Video supply-side platform Beachfront Media is expanding its partnership with White Ops, the digital verification vendor that specializes in bot detection, to include over-the-top (OTT) inventory.
All inventory passing through Beachfront’s marketplace is now vetted and verified by White Ops, according to Frank Sinton, Beachfront’s founder and chief product officer.
But is OTT fraud a big problem yet? For the most part, connected TV advertising happens in private marketplaces and little to no inventory is available on open exchanges, Sinton said.
So OTT fraud wouldn’t happen in the traditional sense of a bot generating fake clicks or impressions.
But sometimes, non-OTT impressions are dressed up like OTT, said Tal Chalozin, co-founder and CTO for OTT ad server Innovid. And “those are mostly, if not only, distributed via the exchanges.”
Beachfront is working with White Ops to help eliminate that possibility by detecting instances where, for example, mobile video inventory might be passed off as OTT.
And prevention is almost always better than detection after the fact, particularly for a new channel in need of advertiser budgets.
“The looming threat of spoofing is not just theoretical in OTT,” added Michael Tiffany, president and co-founder of White Ops. “The reality is, initiatives like Ads.txt are working as they’re designed, which makes it harder to spoof premium web inventory. That’s naturally going to drive an adversarial shift … to new frontiers without Ads.txt protection, and that’s mobile and connected TV.”
Moreover, because OTT commands lucrative CPMs, it has the potential to attract bad actors.
“The biggest profit to be made is by gaming the systems people least expect and precisely because of the profit potential,” Tiffany said. “We’re putting measures in place to prevent fraud from the outset because every dollar that goes to someone gaming the system is a dollar not going to people who’ve done the hard work” to create content or build an audience.
Ways it happens and ways to prevent it
Device-level detection is the best way to combat OTT inventory fraud – but that’s neither easy nor always reliable, Chalozin said.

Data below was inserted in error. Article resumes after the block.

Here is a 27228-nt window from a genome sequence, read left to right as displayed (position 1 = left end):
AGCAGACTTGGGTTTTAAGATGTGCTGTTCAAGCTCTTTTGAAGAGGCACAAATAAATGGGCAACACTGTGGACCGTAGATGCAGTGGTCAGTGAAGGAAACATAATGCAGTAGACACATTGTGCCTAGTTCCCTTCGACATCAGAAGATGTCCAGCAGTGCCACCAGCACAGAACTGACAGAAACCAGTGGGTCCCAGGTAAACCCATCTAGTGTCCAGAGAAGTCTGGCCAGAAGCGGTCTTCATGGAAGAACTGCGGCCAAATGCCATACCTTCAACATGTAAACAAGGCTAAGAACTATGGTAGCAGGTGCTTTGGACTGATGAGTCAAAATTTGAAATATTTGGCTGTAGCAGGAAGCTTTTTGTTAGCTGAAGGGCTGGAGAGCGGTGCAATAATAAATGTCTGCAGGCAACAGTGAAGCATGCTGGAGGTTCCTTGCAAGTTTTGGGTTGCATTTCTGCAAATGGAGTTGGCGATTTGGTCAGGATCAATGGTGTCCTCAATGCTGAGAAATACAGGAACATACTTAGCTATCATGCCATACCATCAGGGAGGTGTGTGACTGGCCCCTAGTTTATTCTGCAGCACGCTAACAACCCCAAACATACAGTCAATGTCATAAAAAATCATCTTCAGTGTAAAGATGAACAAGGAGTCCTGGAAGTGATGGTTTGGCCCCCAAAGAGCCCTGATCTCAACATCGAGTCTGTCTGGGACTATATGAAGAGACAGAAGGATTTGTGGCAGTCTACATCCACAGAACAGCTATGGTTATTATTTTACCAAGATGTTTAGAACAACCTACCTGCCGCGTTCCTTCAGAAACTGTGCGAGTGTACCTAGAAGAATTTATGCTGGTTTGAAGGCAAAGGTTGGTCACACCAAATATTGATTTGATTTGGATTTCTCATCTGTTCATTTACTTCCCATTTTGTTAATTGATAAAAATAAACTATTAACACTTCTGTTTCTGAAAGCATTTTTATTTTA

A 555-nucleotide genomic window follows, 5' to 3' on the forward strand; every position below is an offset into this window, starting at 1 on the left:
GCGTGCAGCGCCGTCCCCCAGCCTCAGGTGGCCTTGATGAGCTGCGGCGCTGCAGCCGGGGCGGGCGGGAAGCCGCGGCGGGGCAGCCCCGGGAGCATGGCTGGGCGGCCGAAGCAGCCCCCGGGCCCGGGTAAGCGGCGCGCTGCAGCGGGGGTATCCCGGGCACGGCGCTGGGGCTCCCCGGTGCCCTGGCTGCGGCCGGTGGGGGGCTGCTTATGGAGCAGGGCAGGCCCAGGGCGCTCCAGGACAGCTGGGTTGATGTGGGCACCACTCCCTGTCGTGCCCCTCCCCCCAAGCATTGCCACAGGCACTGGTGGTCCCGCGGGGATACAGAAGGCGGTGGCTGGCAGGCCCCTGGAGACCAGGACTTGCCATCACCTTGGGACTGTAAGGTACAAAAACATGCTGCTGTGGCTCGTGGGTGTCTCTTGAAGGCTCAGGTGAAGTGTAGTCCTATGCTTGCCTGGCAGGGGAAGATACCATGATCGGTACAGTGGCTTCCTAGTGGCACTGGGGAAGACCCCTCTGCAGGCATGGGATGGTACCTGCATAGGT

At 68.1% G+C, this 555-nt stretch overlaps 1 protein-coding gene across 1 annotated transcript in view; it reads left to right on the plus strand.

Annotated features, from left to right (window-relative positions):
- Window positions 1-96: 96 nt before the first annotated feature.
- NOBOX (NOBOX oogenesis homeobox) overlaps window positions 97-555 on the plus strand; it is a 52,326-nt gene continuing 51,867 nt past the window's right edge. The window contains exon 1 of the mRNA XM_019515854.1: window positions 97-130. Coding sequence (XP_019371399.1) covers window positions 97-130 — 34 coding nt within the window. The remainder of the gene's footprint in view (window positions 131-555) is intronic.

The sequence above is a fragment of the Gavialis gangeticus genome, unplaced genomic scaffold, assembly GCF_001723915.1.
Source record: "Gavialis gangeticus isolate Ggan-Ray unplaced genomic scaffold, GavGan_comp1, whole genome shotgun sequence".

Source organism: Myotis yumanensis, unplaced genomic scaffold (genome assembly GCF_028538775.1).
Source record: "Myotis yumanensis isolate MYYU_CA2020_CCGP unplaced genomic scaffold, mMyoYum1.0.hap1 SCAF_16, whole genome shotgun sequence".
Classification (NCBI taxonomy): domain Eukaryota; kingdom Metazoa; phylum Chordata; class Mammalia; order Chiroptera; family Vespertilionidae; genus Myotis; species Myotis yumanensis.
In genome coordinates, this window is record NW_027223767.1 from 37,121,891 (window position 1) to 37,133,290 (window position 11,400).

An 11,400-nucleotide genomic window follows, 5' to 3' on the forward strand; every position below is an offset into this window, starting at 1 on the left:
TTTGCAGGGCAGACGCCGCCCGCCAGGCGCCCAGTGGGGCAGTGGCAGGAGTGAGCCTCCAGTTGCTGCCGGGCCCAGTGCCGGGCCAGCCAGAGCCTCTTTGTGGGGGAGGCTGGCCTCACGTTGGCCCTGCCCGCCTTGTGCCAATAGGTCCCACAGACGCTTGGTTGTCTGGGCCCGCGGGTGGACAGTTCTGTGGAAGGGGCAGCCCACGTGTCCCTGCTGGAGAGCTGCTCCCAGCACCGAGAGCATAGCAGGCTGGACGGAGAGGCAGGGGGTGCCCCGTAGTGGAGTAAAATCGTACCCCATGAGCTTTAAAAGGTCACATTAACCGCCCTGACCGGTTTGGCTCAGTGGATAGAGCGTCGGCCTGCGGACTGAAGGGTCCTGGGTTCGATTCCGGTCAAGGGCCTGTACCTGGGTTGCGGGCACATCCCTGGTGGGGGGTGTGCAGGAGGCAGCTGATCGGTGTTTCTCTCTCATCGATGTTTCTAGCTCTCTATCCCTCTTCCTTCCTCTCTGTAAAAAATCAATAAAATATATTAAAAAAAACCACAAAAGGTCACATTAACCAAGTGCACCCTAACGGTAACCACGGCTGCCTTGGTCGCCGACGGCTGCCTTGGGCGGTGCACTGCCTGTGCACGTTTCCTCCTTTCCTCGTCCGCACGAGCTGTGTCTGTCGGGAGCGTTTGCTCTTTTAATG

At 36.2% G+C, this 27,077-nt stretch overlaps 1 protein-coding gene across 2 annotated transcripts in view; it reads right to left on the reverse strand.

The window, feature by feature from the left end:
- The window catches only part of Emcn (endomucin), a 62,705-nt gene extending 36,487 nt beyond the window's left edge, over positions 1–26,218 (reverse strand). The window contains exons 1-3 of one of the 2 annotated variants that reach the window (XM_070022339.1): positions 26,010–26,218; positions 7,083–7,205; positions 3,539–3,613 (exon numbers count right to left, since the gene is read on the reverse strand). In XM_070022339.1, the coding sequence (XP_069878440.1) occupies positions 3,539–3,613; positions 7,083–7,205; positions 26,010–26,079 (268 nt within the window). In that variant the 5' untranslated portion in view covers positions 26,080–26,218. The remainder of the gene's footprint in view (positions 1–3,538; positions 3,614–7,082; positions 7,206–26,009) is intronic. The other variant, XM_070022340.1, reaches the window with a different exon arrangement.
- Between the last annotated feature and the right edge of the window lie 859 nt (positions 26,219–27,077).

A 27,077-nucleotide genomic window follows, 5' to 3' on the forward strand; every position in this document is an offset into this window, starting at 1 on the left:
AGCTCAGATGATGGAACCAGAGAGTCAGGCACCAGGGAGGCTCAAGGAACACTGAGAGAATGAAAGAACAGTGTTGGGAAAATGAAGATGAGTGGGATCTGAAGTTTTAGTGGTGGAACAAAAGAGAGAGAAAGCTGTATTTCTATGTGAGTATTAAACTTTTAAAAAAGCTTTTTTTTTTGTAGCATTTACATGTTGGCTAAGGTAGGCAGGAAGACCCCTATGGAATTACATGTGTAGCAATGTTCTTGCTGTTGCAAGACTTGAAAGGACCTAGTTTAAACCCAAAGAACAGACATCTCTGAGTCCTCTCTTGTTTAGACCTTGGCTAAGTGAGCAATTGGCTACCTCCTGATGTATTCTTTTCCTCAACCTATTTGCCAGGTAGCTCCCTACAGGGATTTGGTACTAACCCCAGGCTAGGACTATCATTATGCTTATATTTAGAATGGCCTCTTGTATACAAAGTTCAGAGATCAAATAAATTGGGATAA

Because two devices – such as an Android-powered TV or phone – can share the same signature in the user agent within an HTTP query, it can be hard to distinguish whether that device is, in fact, a mobile device or a TV.
“There’s still no way to know with 100% certainty that this inventory is OTT unless you are embedded inside the app that originated that impression,” he said.
For instance, an app publisher like Fox would know an impression originated from its app, as would a tech partner like Innovid because of its SDK.
But Mike Fisher, VP and head of advanced TV at MediaMath, who previously worked for the OTT ad server BrightLine, said buyers and demand-side platforms (DSPs) can take device types into account to ensure the validity of OTT inventory.
“It’s very difficult to spoof device type,” he said. “Luckily, the majority of impressions we’re seeing are coming to us via three device types – Roku, Apple TV and, further down the line, Amazon Fire – and we’re able to detect that.”
Eventually, he predicts more industrywide measures like Ads.txt, which helps validate the origin of an impression to ensure a domain is legitimate, to translate to OTT.
“We and other DSPs out there are shutting off publishers who don’t support Ads.txt by a certain date,” Fisher said. “For TV, it’s a little different, obviously, but we have started to see some OTT publishers adopt it as well.”
Innovid’s Chalozin agreed.
“Throughout this year, I predict there will start to be ways to identify an impression coming from OTT as genuine and legit, which essentially will give more value to that impression,” he said. “Maybe it’s not a full Ads.txt comparable, but we’ll start to see solutions.”
As for the possibility of app developers or publishers gaming the system at the device level? There’s little chance of that happening, experts say.
“It’s very difficult to spoof an actual app on OTT because of the queue these things go through,” said Fisher.
Because of their closed ecosystems, device manufacturers are often a first line of defense in fighting fraud.
“They do a deep dive to ensure there aren’t peripheral ad calls being made or anything that’s not above board going on,” Fisher said.